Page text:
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Old 04-12-2008, 05:30 AM
  #9  
s_ebels
Senior Member
 
Join Date: Mar 2006
Location: Northern Lower Michigan
Posts: 2,547
Default RE: Converting Oil Furnace to Gas

CJS - 4/10/2008 3:11 AM


The oil furnace is pushing 15 years old and after shelling out
$600 - $700 per fill up this winter (about every 5 weeks), I'm
considering replacing it with a natural gas boiler. I already
have gas service into the house. It's a hot water baseboard
heating system. The local gas Co. (National Grid) will give you
the furnace if they do the installation, but I haven't had them
in to quote the job yet. Anybody ever done this before? Anything
to look out for or suggestions would be appreciated.

Lot's of things to consider here. Each fuel has it's advantages and disadvantages.

With oil you can still shop around for a supplier but with gas you are locked in to the gas company and who knows what the future will bring for NG? Although there is historically less maintenance with gas, that may not be the case in the future. The reason is that up til now natural gas has always been a stable fuel as far as BTU/therm content is concerned. This is definitely changing and will become more pronounced as our country has to import more LNG. This will be especially true on the East Coast where current pipeline capacity is barely able to meet demand. These imported fuels will be blended with existing supplies and variation in the fuel will lead to combustion problems such as sooting, CO and poor performance. There are boilers available that can compensate for variation but rest assured, the ones the gas company is offering are not that type. In my location (Michigan......one state depression) natural gas is less than half the cost of oil or propane. It's a no brainer here. BTW....make sure the gas company shows the delivered cost of the fuel. Lot's of them tell you only the cost for the gas then when you get the bill all the other stuff is on there.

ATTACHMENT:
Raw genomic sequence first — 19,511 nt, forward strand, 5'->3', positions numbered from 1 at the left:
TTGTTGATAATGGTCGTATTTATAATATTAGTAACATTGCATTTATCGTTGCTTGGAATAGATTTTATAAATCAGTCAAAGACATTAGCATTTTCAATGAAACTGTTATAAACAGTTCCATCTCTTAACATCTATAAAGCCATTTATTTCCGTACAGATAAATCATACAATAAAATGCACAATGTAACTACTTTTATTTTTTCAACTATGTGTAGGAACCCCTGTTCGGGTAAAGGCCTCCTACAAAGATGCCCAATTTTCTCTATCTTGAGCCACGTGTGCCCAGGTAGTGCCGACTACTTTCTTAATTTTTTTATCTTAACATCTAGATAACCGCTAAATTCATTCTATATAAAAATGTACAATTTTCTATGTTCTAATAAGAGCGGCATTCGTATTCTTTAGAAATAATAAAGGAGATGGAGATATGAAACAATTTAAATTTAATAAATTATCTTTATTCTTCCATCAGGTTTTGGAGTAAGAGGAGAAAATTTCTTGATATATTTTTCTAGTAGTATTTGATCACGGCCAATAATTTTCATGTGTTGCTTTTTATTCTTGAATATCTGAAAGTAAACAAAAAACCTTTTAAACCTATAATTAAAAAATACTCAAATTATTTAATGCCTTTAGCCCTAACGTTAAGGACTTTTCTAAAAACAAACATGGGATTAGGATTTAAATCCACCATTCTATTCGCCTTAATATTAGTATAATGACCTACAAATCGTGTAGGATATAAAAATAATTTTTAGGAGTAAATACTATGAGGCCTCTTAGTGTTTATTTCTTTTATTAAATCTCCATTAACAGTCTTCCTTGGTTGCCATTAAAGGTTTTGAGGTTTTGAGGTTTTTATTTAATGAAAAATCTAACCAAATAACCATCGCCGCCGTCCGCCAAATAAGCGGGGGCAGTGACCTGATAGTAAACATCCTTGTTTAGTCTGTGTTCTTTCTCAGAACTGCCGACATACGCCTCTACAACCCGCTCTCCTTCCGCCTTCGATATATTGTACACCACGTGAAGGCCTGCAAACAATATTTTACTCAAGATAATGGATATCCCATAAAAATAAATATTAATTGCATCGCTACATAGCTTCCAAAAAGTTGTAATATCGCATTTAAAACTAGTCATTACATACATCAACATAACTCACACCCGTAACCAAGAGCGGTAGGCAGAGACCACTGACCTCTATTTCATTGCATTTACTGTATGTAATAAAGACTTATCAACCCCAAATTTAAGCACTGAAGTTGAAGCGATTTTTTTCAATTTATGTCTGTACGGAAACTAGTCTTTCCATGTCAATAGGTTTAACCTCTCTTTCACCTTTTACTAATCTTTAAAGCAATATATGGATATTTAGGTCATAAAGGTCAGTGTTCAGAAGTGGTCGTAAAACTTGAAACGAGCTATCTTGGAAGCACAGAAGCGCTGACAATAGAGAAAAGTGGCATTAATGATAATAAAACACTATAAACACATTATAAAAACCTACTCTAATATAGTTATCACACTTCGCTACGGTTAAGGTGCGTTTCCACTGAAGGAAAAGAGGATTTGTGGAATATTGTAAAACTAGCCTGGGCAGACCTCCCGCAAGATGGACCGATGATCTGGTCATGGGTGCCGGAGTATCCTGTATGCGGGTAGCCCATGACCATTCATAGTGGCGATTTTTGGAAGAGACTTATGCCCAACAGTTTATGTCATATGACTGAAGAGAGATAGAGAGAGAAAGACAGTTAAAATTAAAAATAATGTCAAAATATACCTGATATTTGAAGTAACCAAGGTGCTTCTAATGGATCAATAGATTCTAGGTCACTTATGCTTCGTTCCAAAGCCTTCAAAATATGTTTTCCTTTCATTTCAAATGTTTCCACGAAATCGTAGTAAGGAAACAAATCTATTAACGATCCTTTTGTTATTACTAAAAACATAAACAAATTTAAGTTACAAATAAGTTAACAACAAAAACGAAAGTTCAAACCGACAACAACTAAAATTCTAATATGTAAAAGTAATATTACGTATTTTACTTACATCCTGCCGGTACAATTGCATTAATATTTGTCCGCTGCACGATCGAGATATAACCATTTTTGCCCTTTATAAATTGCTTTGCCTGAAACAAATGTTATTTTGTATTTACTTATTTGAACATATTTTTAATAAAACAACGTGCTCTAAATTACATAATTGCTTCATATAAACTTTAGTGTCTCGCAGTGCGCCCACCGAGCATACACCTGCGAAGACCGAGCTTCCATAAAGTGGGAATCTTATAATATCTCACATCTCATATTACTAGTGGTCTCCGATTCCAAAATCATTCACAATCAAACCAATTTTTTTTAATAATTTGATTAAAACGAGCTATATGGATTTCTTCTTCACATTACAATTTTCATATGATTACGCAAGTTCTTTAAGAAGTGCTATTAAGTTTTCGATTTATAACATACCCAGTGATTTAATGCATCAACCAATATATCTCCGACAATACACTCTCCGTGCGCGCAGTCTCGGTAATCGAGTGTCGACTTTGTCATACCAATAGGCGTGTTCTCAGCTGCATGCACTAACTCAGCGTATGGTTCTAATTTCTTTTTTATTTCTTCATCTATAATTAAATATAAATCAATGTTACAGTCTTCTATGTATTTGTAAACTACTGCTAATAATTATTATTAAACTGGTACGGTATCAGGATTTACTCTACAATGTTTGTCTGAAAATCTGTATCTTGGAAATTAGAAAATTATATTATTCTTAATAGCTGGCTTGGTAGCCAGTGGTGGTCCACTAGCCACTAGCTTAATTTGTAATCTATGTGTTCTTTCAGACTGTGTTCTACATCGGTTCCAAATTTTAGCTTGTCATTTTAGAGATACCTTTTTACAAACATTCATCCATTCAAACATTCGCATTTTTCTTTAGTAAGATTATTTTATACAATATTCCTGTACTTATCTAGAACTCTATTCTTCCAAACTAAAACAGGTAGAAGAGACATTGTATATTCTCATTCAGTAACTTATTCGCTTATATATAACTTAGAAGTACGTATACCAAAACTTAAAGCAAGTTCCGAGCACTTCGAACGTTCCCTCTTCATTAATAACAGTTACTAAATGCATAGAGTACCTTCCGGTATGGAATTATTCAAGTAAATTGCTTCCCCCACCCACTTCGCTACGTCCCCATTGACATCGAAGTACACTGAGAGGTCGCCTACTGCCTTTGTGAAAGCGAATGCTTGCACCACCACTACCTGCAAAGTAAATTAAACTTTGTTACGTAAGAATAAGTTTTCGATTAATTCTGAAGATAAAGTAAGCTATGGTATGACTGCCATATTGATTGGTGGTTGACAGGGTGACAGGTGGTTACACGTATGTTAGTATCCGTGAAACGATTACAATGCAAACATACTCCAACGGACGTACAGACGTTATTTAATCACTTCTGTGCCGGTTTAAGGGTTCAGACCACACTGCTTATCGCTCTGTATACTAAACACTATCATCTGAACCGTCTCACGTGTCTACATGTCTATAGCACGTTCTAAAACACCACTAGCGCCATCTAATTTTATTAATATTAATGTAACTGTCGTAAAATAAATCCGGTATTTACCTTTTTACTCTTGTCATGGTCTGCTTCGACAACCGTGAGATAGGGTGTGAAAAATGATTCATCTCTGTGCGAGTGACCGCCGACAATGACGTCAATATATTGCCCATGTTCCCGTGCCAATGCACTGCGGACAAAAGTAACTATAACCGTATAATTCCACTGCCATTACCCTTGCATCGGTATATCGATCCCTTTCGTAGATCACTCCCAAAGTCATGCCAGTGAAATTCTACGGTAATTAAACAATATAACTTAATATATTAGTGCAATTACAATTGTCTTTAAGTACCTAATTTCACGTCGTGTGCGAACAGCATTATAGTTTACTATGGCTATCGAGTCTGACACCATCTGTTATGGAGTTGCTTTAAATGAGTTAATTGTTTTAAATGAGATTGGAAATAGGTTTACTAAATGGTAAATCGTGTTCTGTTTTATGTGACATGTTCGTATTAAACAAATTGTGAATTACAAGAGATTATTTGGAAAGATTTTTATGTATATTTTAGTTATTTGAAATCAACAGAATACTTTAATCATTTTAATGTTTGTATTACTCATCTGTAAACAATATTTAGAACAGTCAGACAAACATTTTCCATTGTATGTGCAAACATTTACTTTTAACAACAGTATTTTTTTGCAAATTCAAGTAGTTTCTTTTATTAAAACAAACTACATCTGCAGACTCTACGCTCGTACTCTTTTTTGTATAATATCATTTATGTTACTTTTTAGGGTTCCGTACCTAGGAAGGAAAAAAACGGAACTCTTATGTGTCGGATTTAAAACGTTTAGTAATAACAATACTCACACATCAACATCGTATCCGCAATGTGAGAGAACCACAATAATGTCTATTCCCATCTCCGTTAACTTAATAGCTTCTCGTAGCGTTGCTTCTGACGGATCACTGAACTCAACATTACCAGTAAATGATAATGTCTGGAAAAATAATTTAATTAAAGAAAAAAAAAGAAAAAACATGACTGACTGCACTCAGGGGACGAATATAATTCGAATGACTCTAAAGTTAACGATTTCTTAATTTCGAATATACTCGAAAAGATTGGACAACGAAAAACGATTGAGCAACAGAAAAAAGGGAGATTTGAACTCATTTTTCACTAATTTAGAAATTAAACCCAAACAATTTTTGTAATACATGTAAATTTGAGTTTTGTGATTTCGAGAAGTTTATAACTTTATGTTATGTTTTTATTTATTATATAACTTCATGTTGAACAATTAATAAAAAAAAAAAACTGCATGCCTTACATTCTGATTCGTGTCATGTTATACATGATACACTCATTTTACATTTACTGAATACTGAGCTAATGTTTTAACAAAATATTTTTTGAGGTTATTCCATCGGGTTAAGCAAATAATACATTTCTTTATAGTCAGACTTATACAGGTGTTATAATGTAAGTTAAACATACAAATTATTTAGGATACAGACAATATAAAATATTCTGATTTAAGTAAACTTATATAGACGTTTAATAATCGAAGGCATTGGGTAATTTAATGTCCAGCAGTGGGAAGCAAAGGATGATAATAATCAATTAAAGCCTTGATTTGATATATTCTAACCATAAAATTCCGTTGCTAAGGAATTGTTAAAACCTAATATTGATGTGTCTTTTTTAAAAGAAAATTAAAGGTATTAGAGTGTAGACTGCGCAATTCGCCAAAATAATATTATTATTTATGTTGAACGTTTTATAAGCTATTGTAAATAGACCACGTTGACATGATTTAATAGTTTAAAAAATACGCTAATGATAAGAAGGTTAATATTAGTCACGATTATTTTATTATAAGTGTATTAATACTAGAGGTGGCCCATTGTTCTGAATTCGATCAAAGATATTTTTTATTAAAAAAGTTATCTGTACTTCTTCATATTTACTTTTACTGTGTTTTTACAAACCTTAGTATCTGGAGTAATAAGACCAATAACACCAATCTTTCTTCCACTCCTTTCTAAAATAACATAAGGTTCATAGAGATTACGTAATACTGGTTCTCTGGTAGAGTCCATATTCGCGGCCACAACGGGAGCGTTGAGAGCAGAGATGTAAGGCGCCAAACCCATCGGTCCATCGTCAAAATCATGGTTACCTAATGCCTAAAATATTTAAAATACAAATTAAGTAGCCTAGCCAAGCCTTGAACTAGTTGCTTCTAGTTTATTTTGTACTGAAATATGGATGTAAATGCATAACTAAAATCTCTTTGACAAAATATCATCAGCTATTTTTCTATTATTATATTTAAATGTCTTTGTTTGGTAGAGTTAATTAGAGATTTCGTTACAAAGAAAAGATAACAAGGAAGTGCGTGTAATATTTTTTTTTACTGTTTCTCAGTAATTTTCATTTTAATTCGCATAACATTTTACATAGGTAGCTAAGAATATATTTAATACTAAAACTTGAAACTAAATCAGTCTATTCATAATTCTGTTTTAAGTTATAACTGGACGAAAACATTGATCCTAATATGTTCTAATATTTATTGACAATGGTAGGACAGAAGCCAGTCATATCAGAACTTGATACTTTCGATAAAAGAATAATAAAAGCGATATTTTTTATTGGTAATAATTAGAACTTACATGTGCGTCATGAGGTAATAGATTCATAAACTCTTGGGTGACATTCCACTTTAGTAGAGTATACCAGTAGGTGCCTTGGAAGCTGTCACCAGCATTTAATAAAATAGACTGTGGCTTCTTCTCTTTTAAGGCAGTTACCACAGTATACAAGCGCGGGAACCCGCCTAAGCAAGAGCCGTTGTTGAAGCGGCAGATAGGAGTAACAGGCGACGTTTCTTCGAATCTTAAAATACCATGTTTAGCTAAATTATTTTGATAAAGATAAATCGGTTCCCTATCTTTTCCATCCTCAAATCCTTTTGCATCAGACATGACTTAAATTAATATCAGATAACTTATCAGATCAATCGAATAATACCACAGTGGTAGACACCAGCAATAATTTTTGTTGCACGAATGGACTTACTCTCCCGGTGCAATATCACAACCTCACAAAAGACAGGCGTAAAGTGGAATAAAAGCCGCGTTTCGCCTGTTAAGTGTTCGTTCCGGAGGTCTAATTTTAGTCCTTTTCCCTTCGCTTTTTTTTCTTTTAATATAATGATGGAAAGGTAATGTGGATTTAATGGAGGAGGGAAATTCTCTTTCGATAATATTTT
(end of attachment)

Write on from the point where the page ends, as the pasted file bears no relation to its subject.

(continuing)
As to boilers.......With a hot water system we have found that we can typically reduce a customers fuel consumption by 35-50% when using a high efficiency modulating/condensing (M/C) boiler with an intelligent control package. For a good, better, best range check out the Munchkin, Triangle Tube Prestige and the Viessmann Vitodens. All of these will chop a fuel bill by a minimum of 25% and the best of them will do well over that. They are all capable of providing variable water temperature based on how cold it is outside and will also change the firing rate based on the actual system load based on demand. Cruise control for your boiler. As to the afore mentioned problem of variations in gas, the Viessmann has a burner that is capable of dealing with it.

For a good comparison of actual cost/million BTU's the EIA.gov website has a fuel cost comparison that works really well. ( amazing,something from the government that works) It allows you to input local fuel costs and efficiency of the appliance.

Whoever does your install should do a heat loss calc on you house to see what is actually needed. We find that the vast majority of boilers and furnaces are oversized by a large amount. This is a huge fuel waster. Any heating guy that shows up and gives you a price without doing a heat loss calc should be shown the door. If you want to have some ammunition in your pocket to see if the guy knows what he's talking about. you can go to www.heatinghelp.com and download a heat loss program you can run yourself.

Hope this helps. The times they are a changin' in the energy business.


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